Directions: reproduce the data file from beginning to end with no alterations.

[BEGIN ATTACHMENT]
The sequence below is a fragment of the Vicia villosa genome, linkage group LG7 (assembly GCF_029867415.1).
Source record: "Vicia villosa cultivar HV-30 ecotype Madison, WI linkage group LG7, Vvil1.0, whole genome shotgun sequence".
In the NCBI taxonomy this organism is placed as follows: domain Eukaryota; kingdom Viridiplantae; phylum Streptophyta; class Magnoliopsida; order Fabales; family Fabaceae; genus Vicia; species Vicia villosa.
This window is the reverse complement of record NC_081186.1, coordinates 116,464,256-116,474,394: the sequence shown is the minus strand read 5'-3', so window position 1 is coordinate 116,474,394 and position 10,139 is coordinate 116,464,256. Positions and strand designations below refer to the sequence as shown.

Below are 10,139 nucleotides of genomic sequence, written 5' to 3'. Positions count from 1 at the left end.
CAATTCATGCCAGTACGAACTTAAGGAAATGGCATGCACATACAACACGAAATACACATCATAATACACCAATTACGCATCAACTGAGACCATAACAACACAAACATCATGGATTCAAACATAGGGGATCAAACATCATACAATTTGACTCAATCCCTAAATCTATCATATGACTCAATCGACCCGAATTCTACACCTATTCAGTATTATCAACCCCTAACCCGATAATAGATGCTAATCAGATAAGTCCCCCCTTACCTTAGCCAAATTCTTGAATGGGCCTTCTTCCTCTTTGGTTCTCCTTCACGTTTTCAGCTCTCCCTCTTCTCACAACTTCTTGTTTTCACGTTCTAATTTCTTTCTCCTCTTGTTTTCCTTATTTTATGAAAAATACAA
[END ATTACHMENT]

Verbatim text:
The sequence below is a fragment of the Vicia villosa genome, linkage group LG7 (assembly GCF_029867415.1).
Source record: "Vicia villosa cultivar HV-30 ecotype Madison, WI linkage group LG7, Vvil1.0, whole genome shotgun sequence".
In the NCBI taxonomy this organism is placed as follows: domain Eukaryota; kingdom Viridiplantae; phylum Streptophyta; class Magnoliopsida; order Fabales; family Fabaceae; genus Vicia; species Vicia villosa.
This window is the reverse complement of record NC_081186.1, coordinates 116,464,256-116,474,394: the sequence shown is the minus strand read 5'-3', so window position 1 is coordinate 116,474,394 and position 10,139 is coordinate 116,464,256. Positions and strand designations below refer to the sequence as shown.

Below are 10,139 nucleotides of genomic sequence, written 5' to 3'. Positions count from 1 at the left end.
CAATTCATGCCAGTACGAACTTAAGGAAATGGCATGCACATACAACACGAAATACACATCATAATACACCAATTACGCATCAACTGAGACCATAACAACACAAACATCATGGATTCAAACATAGGGGATCAAACATCATACAATTTGACTCAATCCCTAAATCTATCATATGACTCAATCGACCCGAATTCTACACCTATTCAGTATTATCAACCCCTAACCCGATAATAGATGCTAATCAGATAAGTCCCCCCTTACCTTAGCCAAATTCTTGAATGGGCCTTCTTCCTCTTTGGTTCTCCTTCACGTTTTCAGCTCTCCCTCTTCTCACAACTTCTTGTTTTCACGTTCTAATTTCTTTCTCCTCTTGTTTTCCTTATTTTATGAAAAATACAA